Short Communication - Immunology Case Reports (2021) Volume 5, Issue 3
Prebiotics induced oral microbiota changes to accompany long-lasting allergy relief
Statement of the Problem: The hygiene hypothesis has been proposed to explain the increase of allergy diseases for 28 years. Many studies on personal and social hygiene practices suggest their association with the prevalence of allergy diseases. However, attempts to using probiotics to cure or prevent allergy diseases have had limited effects. This study is to demonstrate that not having enough oral probiotics causes allergic rhinitis. Methodology & Theoretical Orientation: Saliva samples were collected from a subject for 3 years during which time the subject experienced yearlong allergy, seasonal allergy and remission of allergy symptoms. Bacterial DNA was extracted and 16S rRNA genes were profiled with Illumina sequencing technology. Findings: I found that Veillonella and Streptococcus were less abundant when allergy symptoms were worse and more abundant in family members without allergies. A composition made to stimulate the growth of these bacteria can relieve allergy symptoms temporarily. A combination of substantial removal of the oral biofilm using physical means, including a local pyrotherapy and usage of the composition leads to long-lasting remissions of allergy symptoms. These results indicate that one of the major causes of allergic rhinitis is likely the lack of metabolites from mutualism between Veillonella and Streptococcus, such as short chain fatty acids. Restoring the abundance of these bacteria may alleviate or even cure the disease. The easy destruction of oral biofilm by a moderate fever indicates a possible natural negative trigger that subsequently increases the efficacy of the immune system previously restrained by metabolites from microbiota. I name this mechanism as Theory of Negative Trigger. This mechanism could explain how fever increases immunity and helps the body fight infections and even cancers. Conclusion & Significance: This microbiota switch for the power of the immune system may be manipulated readily at will for clinical applications.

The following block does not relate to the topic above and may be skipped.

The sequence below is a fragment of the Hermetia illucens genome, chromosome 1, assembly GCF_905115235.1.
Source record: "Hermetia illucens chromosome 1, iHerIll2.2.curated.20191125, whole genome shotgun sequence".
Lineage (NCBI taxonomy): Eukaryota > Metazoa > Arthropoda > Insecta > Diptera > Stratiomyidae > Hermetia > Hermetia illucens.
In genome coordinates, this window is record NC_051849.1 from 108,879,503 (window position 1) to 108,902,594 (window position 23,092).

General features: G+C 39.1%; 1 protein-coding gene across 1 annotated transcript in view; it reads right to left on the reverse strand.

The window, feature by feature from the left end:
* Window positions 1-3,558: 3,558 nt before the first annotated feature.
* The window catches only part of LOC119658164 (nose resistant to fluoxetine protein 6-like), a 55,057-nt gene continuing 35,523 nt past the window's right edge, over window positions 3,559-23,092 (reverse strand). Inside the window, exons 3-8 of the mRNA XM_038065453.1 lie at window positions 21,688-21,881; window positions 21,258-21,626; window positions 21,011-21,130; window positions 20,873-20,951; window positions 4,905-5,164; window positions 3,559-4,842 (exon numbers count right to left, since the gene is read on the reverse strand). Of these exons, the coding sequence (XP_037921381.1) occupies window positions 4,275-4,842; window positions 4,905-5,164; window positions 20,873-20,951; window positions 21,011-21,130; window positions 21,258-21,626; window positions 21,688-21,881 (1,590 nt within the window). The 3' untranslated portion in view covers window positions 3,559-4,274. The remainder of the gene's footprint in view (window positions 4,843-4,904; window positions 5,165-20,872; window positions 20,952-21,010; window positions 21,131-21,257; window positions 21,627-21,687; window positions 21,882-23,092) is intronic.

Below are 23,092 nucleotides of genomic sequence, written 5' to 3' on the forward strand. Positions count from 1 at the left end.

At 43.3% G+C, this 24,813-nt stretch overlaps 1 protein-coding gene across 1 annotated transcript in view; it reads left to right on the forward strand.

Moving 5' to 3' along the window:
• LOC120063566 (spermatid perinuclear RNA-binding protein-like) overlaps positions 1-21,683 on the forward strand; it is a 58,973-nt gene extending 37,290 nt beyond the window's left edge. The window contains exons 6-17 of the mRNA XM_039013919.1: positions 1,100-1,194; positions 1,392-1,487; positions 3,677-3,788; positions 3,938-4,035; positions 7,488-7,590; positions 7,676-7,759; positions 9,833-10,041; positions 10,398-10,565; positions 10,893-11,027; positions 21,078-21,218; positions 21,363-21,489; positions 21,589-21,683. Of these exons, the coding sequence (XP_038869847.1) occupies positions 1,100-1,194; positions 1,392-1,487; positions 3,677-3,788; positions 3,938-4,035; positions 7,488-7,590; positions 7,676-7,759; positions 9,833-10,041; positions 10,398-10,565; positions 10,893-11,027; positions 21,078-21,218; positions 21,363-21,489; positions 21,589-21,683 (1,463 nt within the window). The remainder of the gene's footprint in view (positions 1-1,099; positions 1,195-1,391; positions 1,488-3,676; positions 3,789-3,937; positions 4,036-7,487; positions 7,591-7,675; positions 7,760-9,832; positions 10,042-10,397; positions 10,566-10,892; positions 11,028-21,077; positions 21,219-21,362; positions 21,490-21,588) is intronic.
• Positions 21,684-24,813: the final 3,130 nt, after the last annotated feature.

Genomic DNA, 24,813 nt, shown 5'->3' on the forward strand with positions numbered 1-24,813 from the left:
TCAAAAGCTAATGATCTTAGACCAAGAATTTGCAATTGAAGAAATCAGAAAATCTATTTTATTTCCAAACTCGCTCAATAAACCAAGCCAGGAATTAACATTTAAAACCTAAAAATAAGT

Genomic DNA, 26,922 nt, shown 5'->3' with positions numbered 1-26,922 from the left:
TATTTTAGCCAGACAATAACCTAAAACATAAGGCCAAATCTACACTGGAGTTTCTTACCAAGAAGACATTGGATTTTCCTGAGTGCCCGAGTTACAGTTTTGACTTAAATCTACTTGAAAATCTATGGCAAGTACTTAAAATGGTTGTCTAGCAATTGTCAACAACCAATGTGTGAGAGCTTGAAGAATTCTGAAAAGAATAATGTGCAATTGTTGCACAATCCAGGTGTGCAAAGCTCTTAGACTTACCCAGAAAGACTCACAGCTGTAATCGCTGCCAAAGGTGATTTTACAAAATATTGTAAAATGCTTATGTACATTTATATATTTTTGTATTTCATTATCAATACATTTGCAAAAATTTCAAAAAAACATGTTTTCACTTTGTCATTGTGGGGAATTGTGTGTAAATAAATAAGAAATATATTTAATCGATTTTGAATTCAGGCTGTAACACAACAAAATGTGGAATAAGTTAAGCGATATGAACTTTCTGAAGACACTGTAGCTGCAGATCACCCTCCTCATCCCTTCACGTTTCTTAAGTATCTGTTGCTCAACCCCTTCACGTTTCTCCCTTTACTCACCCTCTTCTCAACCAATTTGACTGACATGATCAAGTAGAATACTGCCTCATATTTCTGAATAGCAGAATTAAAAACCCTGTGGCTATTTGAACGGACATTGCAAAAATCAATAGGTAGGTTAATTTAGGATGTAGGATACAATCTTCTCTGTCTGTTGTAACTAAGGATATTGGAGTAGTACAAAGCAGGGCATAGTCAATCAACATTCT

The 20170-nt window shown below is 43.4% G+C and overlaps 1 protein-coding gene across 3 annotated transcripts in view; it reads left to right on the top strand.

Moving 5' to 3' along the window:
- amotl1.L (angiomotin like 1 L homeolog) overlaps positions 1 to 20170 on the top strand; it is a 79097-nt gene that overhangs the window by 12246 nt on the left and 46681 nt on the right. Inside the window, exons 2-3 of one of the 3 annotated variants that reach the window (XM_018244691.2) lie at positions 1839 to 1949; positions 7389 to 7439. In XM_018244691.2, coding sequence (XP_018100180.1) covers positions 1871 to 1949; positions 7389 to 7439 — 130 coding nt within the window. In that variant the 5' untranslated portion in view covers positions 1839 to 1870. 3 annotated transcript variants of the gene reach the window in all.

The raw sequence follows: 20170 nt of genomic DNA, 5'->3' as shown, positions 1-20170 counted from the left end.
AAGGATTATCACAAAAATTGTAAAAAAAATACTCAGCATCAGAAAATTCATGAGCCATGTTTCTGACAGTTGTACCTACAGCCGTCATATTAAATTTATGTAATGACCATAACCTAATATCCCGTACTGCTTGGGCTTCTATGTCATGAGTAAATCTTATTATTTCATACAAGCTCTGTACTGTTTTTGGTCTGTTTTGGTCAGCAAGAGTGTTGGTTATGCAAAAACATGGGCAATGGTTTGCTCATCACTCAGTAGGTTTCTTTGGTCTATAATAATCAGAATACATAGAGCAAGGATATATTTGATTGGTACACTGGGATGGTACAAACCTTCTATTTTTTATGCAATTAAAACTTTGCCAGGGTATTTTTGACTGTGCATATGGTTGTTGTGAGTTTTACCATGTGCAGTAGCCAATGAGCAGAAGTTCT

Author(s): Cliff Shunsheng Han